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Appl Microbiol Biotechnol. 2005 May;67(3):357-63. Epub 2005 Jan 13.

Laccase from the medicinal mushroom Agaricus blazei: production, purification and characterization.

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  • 1Unit of Environmental Biotechnology, International Graduate School of Zittau, Markt 23, Zittau 02763, Germany.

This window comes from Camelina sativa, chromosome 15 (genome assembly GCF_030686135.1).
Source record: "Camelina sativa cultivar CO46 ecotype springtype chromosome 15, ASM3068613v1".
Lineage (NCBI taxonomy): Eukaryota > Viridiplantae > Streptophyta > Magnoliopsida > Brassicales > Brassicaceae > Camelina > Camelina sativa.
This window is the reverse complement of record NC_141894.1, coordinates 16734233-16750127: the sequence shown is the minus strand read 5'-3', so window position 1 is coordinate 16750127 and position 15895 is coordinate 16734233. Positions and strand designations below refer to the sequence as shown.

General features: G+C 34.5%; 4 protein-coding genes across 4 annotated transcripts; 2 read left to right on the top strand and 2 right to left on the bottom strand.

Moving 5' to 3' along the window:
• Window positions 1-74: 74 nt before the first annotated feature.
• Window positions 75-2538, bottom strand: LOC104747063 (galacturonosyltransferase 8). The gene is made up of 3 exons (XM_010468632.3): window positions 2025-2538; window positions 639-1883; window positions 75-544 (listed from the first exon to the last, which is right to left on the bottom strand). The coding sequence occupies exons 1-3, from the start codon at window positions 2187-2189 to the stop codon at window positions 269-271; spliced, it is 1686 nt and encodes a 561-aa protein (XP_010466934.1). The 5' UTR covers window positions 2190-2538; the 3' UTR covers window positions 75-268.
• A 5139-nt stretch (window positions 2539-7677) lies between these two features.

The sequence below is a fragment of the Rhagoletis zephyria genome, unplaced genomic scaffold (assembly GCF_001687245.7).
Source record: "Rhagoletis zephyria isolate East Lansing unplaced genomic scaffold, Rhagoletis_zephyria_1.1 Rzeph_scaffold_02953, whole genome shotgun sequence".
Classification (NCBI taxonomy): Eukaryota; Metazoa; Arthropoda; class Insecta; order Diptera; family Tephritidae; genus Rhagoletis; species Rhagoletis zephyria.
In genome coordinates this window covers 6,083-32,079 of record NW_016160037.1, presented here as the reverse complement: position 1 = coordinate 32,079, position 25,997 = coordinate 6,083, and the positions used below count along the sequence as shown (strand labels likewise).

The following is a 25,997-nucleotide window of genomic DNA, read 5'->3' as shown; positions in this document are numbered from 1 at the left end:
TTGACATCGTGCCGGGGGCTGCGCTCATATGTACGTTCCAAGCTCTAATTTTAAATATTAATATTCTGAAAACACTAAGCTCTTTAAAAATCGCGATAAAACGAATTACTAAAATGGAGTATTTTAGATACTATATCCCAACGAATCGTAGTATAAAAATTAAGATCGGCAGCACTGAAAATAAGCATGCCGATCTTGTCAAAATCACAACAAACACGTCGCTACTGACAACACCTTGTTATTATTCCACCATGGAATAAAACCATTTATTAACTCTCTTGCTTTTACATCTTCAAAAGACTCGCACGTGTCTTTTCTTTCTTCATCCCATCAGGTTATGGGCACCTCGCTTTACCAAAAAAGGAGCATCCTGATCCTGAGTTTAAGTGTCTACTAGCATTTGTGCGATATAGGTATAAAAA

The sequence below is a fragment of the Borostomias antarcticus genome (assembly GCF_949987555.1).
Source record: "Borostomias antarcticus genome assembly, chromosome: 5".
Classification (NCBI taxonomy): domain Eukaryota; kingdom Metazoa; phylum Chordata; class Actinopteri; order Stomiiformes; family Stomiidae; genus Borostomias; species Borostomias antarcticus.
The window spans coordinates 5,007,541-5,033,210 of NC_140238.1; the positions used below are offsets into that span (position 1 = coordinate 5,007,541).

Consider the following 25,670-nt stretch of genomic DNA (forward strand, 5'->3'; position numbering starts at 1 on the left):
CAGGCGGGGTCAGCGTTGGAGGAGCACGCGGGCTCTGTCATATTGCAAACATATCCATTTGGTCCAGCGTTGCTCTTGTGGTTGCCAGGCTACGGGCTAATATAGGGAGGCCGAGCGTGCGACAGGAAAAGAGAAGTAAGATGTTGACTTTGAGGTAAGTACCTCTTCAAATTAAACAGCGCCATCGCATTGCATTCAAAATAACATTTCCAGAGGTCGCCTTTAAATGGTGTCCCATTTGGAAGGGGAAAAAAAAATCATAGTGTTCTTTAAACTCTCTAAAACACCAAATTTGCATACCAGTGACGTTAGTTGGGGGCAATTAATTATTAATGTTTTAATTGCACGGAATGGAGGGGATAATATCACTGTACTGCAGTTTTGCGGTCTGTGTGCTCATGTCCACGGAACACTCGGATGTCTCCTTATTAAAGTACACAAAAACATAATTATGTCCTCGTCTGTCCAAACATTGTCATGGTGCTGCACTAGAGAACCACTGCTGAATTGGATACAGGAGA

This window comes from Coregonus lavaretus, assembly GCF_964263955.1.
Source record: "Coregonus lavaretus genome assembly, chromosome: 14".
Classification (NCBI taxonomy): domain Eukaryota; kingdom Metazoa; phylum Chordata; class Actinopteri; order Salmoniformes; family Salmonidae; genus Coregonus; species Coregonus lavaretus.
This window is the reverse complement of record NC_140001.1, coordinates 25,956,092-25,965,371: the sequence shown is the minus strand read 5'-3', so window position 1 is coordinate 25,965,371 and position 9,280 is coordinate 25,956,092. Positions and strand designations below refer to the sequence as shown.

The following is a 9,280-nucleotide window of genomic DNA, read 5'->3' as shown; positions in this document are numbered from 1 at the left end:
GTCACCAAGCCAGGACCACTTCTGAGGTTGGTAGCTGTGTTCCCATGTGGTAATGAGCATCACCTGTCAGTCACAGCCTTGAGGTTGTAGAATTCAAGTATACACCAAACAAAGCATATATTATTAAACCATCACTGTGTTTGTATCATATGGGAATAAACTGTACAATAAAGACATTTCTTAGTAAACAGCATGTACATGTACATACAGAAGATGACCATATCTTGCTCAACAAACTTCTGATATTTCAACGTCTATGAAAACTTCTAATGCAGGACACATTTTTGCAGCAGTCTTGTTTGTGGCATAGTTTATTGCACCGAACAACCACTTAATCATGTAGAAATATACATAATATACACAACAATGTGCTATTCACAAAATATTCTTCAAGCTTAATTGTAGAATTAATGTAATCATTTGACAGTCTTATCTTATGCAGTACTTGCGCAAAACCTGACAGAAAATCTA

The medicinal mushroom Agaricus blazei produced high amounts of laccase (up to 5,000 units l(-1)) in a complex, agitated liquid medium based on tomato juice, while only traces of the enzyme (<100 units l(-1)) were detected in synthetic glucose-based medium. Purification of the enzyme required three chromatographic steps, including anion and cation exchanging. A. blazei laccase was expressed as a single protein with a molecular mass of 66 kDa and an isoelectric point of 4.0. Spectroscopic analysis of the purified enzyme confirmed that it belongs to the "blue copper oxidases". The enzyme's pH optimum for 2,6-dimethoxyphenol (DMP) and syringaldazine was pH 5.5; but for 2,2'-azino-bis(3-ethylthiazoline-6-sulfonate) (ABTS) no distinct pH optimum was observed (highest activity at the lowest pH tested). Purified laccase was stable at 20 degrees C, pH 7.0 and pH 3.0, but rapidly lost its activity at 40 degrees C or pH 10. Sodium chloride strongly inhibited the enzyme activity, although the inhibition was completely reversible. The following kinetic constants were determined (K(m), k(cat)): 63 microM, 21 s(-1) for ABTS, 4 microM, 5 s(-1) for syringaldazine, 1,026 microM, 15 s(-1) for DMP and 4307 microM, 159 s(-1) for guaiacol. The results show that--in addition to the wood-colonizing white-rot fungi--the typical litter-decomposing basidiomycetes can also produce high titers of laccase in suitable liquid media.

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